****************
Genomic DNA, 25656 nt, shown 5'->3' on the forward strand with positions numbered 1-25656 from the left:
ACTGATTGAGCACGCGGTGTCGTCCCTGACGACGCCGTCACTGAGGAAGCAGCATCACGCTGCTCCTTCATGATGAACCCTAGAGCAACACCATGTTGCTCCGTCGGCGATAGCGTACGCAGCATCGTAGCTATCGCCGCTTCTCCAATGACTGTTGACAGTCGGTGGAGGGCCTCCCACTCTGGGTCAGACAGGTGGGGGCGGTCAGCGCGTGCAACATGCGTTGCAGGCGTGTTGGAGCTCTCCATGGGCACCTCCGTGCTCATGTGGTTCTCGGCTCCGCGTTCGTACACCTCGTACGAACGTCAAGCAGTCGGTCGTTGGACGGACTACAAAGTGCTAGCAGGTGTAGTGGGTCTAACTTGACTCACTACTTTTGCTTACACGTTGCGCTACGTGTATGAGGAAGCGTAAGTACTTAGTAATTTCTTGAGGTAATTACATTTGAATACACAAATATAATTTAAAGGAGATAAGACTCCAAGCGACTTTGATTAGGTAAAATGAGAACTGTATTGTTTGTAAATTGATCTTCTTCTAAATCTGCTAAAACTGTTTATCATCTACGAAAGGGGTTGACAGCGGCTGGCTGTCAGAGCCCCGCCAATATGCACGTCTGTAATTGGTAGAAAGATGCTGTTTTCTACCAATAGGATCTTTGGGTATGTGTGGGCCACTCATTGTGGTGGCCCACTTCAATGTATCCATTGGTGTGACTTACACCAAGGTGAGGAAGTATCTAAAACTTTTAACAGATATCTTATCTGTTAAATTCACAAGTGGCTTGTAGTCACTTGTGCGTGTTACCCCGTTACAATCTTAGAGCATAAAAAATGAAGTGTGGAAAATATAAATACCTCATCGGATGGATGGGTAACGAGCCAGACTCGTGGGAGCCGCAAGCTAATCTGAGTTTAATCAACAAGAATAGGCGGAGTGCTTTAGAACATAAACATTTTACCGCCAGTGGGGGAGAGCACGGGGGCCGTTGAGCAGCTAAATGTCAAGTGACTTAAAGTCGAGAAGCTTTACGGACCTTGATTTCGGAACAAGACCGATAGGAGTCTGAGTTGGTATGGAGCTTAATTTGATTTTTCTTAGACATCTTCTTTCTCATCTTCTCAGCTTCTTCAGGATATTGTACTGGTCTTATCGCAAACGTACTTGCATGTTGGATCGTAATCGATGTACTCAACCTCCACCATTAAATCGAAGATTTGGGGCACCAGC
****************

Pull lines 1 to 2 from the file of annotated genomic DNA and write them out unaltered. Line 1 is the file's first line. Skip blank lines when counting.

Genomic DNA, 25656 nt, shown 5'->3' on the forward strand with positions numbered 1-25656 from the left:
ACTGATTGAGCACGCGGTGTCGTCCCTGACGACGCCGTCACTGAGGAAGCAGCATCACGCTGCTCCTTCATGATGAACCCTAGAGCAACACCATGTTGCTCCGTCGGCGATAGCGTACGCAGCATCGTAGCTATCGCCGCTTCTCCAATGACTGTTGACAGTCGGTGGAGGGCCTCCCACTCTGGGTCAGACAGGTGGGGGCGGTCAGCGCGTGCAACATGCGTTGCAGGCGTGTTGGAGCTCTCCATGGGCACCTCCGTGCTCATGTGGTTCTCGGCTCCGCGTTCGTACACCTCGTACGAACGTCAAGCAGTCGGTCGTTGGACGGACTACAAAGTGCTAGCAGGTGTAGTGGGTCTAACTTGACTCACTACTTTTGCTTACACGTTGCGCTACGTGTATGAGGAAGCGTAAGTACTTAGTAATTTCTTGAGGTAATTACATTTGAATACACAAATATAATTTAAAGGAGATAAGACTCCAAGCGACTTTGATTAGGTAAAATGAGAACTGTATTGTTTGTAAATTGATCTTCTTCTAAATCTGCTAAAACTGTTTATCATCTACGAAAGGGGTTGACAGCGGCTGGCTGTCAGAGCCCCGCCAATATGCACGTCTGTAATTGGTAGAAAGATGCTGTTTTCTACCAATAGGATCTTTGGGTATGTGTGGGCCACTCATTGTGGTGGCCCACTTCAATGTATCCATTGGTGTGACTTACACCAAGGTGAGGAAGTATCTAAAACTTTTAACAGATATCTTATCTGTTAAATTCACAAGTGGCTTGTAGTCACTTGTGCGTGTTACCCCGTTACAATCTTAGAGCATAAAAAATGAAGTGTGGAAAATATAAATACCTCATCGGATGGATGGGTAACGAGCCAGACTCGTGGGAGCCGCAAGCTAATCTGAGTTTAATCAACAAGAATAGGCGGAGTGCTTTAGAACATAAACATTTTACCGCCAGTGGGGGAGAGCACGGGGGCCGTTGAGCAGCTAAATGTCAAGTGACTTAAAGTCGAGAAGCTTTACGGACCTTGATTTCGGAACAAGACCGATAGGAGTCTGAGTTGGTATGGAGCTTAATTTGATTTTTCTTAGACATCTTCTTTCTCATCTTCTCAGCTTCTTCAGGATATTGTACTGGTCTTATCGCAAACGTACTTGCATGTTGGATCGTAATCGATGTACTCAACCTCCACCATTAAATCGAAGATTTGGGGCACCAGC